People For the American Way

Confirmed Judges, Confirmed Fears: Trump Circuit Judge Tries to Uphold City Criminalization of Homelessness

News and Analysis
Confirmed Judges, Confirmed Fears: Trump Circuit Judge Tries to Uphold City Criminalization of Homelessness
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“Confirmed Judges, Confirmed Fears” is a blog series documenting the harmful impact of President Trump’s judges on Americans’ rights and liberties. 

Trump Ninth Circuit Judge Mark Bennett tried in an April 2019 dissent in Martin v. City of Boise to uphold a Boise ordinance and practice that criminalized people who live in poverty and experience homelessness for sleeping outside when they had no access to alternative shelter. A three-judge panel had ruled that enforcing the ordinance against people experiencing homelessness under those circumstances violated the Eighth Amendment ban on cruel and unusual punishment, but Bennett and several other judges dissented from a decision by the full Ninth Circuit not to reconsider the case.

The Ninth Circuit panel had reversed a lower court ruling in favor of the city. The panel opinion noted that Boise, Idaho has a “significant and increasing homeless population,” and that the only three shelters in the city, operated by private charities, have fewer than 500 beds even though official counts put the number of people in the area who are homeless at more than 750. As a result, a number of those people have been arrested for sleeping outside, although they were not formally convicted in court. The lower court granted summary judgment for Boise, partly because after the litigation started, the city adopted a new policy stating that it would not enforce the ordinance against people sleeping outside when there was no “available overnight space” at any shelter.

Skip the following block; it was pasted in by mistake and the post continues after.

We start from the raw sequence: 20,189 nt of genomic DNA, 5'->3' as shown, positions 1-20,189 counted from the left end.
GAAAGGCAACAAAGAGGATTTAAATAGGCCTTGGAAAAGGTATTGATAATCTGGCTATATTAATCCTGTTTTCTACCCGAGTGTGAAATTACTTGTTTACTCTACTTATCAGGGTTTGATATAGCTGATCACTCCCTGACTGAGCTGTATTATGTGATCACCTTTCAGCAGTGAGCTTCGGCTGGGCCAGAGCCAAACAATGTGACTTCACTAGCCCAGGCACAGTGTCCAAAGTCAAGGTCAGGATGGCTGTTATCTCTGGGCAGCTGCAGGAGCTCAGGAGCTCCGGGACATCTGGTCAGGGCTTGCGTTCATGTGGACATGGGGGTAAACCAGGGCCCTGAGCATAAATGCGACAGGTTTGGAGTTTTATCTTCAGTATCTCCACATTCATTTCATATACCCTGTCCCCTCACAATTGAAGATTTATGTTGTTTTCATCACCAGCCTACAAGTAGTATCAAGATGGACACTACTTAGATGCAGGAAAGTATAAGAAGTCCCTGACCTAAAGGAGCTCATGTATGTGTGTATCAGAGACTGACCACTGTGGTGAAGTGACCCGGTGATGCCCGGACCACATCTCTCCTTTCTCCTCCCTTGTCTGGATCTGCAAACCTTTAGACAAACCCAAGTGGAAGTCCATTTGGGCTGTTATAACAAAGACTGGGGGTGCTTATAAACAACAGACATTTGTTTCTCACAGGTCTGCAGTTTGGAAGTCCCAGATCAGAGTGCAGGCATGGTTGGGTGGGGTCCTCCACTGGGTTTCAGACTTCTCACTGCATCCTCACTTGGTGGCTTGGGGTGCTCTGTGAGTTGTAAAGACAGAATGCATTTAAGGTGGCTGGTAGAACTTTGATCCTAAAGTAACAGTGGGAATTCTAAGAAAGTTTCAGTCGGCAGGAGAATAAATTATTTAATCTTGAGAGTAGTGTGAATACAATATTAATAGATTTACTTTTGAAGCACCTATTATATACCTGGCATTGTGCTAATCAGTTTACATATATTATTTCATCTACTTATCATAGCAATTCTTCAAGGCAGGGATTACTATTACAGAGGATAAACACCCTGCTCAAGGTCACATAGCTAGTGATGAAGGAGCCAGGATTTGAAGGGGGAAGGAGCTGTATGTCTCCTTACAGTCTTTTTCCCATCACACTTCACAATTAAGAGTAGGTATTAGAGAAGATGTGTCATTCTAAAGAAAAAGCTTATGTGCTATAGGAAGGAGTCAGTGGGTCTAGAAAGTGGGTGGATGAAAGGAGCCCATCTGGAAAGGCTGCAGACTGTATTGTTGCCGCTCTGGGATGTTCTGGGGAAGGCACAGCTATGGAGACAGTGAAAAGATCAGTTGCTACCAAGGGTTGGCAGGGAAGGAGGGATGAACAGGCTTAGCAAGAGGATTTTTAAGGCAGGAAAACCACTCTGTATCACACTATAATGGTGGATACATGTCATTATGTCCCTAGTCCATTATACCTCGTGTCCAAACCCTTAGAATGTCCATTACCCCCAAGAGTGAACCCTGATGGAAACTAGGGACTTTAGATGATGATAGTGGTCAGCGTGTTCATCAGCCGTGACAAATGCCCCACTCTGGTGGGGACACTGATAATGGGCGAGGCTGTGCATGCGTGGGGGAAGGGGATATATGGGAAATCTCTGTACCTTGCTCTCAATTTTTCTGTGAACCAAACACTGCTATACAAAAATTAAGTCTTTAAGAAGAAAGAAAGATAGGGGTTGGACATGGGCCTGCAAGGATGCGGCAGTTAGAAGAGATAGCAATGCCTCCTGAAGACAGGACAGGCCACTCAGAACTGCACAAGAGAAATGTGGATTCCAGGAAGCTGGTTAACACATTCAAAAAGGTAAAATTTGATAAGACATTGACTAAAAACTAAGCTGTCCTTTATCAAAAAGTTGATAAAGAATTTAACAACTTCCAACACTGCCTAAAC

But the Ninth Circuit panel found that there was a “genuine issue of material fact” as to whether people who experience homelessness in Boise faced a “credible threat of prosecution” in the future. For example, evidence demonstrated that even where the shelters technically had space, they do sometimes turn away people who had slept there more than a specific number of nights, forcing them to sleep outdoors and risk prosecution.

On the merits, the panel concluded that criminal prosecution of people who had to sleep outdoors violated the Eighth Amendment’s ban on cruel and unusual punishment. This was based on a 1977 Supreme Court ruling that the ban does impose limits on “what can be made criminal and punished as such,” and on several lower court decisions that overturned similar ordinance and practices as applied to those who “do not have a single place where they can lawfully be” and sleep at night. The case was sent back to the lower court for further proceedings.

Despite these limitations, Bennett and several other judges dissented from the denial of rehearing. Bennett wrote a dissent where he claimed that despite previous case law, based on his interpretation of the “text, tradition, and original public meaning” of the Eighth Amendment, it “does not impose substantive limits” on what a state can criminalize where individuals have not been formally convicted. Bennett’s view, if adopted, would significantly harm people of color, who disproportionately experience homelessness the hardest. Hundreds of years of discrimination in housing and other key areas of life have perpetuated poverty among Black and brown communities, and Bennett’s dangerous vote to criminalize homelessness is yet another indication that Trump-appointed judges will take any opportunity to vote against human rights.